Dave Lewis on Thursday demonstrated his willingness to turn holy cows into Tesco Finest burgers by announcing the closure of the troubled grocer’s historic Cheshunt headquarters.
He told journalists, with something approaching a snarl, that he is “not a Tesco historian”. Good. Predecessor Philip Clarke failed because he was too respectful of the legacy bequeathed by the likes of Sir Terry Leahy. Tesco has been based at Cheshunt since 1973. But you cannot imagine the store chain’s hard-nosed founder Sir Jack Cohen objecting. His motto was “you can’t do business sitting on your behind”. Downsizing to an outpost elsewhere in Hertfordshire is part of a plan to reduce head office overheads by 30 per cent. Other crowd-pleasing cuts include closing 43 stores and the defined benefit pension scheme.
Mr Lewis has shrewd timing. He softened up investors with a profits warning in December. They had already been tenderised by an accounting scandal that predated his appointment. On Thursday he gave reassurance via a third-quarter update that maintained full-year profits guidance of £1.4bn and revealed Christmas trading had been less bad than expected.
The sale of Blinkbox and Tesco Broadband to quadplayer TalkTalk is valuable only as a statement of intent. The cash proceeds will be negligible. Goldmans will advise on the flotation or disposal of data group Dunnhumby, which could be worth £2bn. Tesco Bank carries a similar valuation, Tesco Asia five times that.
Net debt to underlying earnings has risen from 1.8 to 2.8 times in under a year, according to S&P CIQ. But cutting the final dividend, combined with possible disposals, reduces the pressure for a rights issue. Tesco has a chance of shrinking to fit a market position narrowed by price competition and changing shopping habits.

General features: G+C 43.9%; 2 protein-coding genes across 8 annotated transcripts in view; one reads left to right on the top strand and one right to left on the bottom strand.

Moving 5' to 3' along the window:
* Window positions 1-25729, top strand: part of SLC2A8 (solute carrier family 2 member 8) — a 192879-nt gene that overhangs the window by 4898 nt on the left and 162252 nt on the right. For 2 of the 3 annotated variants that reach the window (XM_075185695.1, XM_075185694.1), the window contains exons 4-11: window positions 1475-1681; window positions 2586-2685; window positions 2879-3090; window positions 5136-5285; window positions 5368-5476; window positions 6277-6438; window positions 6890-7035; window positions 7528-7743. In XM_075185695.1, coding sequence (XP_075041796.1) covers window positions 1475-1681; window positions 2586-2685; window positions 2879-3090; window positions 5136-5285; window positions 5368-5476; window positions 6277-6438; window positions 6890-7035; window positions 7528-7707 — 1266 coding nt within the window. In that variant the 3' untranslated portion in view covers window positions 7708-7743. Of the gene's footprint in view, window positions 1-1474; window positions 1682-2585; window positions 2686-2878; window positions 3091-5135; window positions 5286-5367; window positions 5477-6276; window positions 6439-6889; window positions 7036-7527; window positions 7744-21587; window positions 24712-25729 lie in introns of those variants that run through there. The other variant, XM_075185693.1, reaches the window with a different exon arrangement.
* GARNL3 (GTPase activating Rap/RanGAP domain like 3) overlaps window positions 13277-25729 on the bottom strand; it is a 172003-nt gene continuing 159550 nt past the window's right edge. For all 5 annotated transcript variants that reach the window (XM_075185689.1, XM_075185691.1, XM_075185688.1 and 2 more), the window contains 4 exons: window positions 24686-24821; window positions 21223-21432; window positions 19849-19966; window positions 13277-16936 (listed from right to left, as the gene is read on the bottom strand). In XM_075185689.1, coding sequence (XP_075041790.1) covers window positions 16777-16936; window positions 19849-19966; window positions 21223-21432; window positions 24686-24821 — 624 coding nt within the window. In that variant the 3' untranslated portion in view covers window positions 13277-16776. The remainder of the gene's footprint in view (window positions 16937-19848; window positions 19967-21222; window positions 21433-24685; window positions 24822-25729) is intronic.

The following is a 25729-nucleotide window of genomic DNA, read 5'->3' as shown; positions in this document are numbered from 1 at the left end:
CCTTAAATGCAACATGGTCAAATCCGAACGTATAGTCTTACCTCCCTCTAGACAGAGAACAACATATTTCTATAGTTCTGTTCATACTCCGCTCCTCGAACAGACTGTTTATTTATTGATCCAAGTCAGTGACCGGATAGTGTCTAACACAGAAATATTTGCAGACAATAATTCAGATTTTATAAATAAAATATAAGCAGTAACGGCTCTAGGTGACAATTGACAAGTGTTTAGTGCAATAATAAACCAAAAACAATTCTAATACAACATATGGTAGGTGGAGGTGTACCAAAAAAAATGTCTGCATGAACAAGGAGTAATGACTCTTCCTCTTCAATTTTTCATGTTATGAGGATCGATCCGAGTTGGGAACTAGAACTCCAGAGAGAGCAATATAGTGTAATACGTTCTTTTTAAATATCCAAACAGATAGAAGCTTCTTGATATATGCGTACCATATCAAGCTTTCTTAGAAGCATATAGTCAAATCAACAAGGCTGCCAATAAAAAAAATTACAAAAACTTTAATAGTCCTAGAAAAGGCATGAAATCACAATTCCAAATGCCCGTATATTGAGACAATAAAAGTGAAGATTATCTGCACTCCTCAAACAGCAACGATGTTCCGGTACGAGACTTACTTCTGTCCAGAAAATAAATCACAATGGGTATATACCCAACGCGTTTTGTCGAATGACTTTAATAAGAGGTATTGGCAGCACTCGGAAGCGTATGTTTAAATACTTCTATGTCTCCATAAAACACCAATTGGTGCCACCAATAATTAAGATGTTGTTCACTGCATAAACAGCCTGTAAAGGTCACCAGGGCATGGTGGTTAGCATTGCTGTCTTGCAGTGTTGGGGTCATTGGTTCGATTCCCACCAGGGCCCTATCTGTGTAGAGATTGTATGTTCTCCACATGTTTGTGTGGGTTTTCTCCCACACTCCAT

Piquantly, Marks and Spencer, the UK retailer most burdened with legacy expectations, announced lousy Christmas trading in clothing, the product area most encumbered. History is the nightmare from which we are trying to awake, James Joyce wrote. Tesco shows early signs of coming around. The shares rallied accordingly. M&S, sadly, is still out for the count.
If Trainline were a locomotive, what kind would it be? Would the online rail ticket business, which aspires to float, be “bound for glory” as Sister Rosetta Tharpe insisted? Or would it be a “Train in Vain”, as Mick Jones put it, his view coloured by travelling on British Rail in the dismal 1970s?
That depends on price. At a mooted enterprise value of over £640m, the private equity-owned group would float on a multiple of 23 times trailing earnings. That looks pricey compared with some other online plays. These include boohoo.com, a schmutter website that warned on profits this week and now trades at 14 times earnings. Property portal Zoopla, a better proposition, is at 19 times.
This column was bearish on UK internet floats last year. With the glaring exception of Just Eat, we were right. Shares in the bulk of these companies are at deep discounts to their starting prices.
Given this context, Trainline would need to be special to command a premium. Its flotation announcement offers no knockout evidence. The website ranks as fifth largest in the UK by transaction value. But margins on 2014 sales of some £1bn were slim.
Rent seeking is an unremarked element in the mission of many online businesses. Moralists may have qualms. Investors will want to know how securely rents can be nailed down. Trainline does not aggregate items from many disparate vendors, creating barriers to entry as eBay and Rightmove do. It has no compelling price advantages. Trainline could be a “Slow Train Coming” in justifying a steep float price, to quote Bob Dylan in a context the troubadour would doubtless hate.
I’m with stupid
Bad statistics become powerful when people rely on them. A battle between our old chum the Retail Prices Index and the Institute of Fiscal Studies has therefore resulted in a draw.
The IFS says the calculation of RPI is flawed— something to do with the way averages for items like handbags are calculated, apparently. But doing proper sums might scare gilts investors. So dodgy maths prevails for old bonds, even as ministers mull arithmetical probity for new ones.
Other bad stats endorsed by the tyranny of custom have included the US’s Dow Jones Industrial, a discredited stock index, and the Barnett Formula, which doles out UK budgetary pork to Scotland. Debunking bad stats has brought the FT’s Tim Harford a radio career and listeners enlightenment. But leave us poor sinners a few rickety crutches to lean on, eh, Tim? Finance and its coat-tailing punditry is well-nigh impossible, otherwise.
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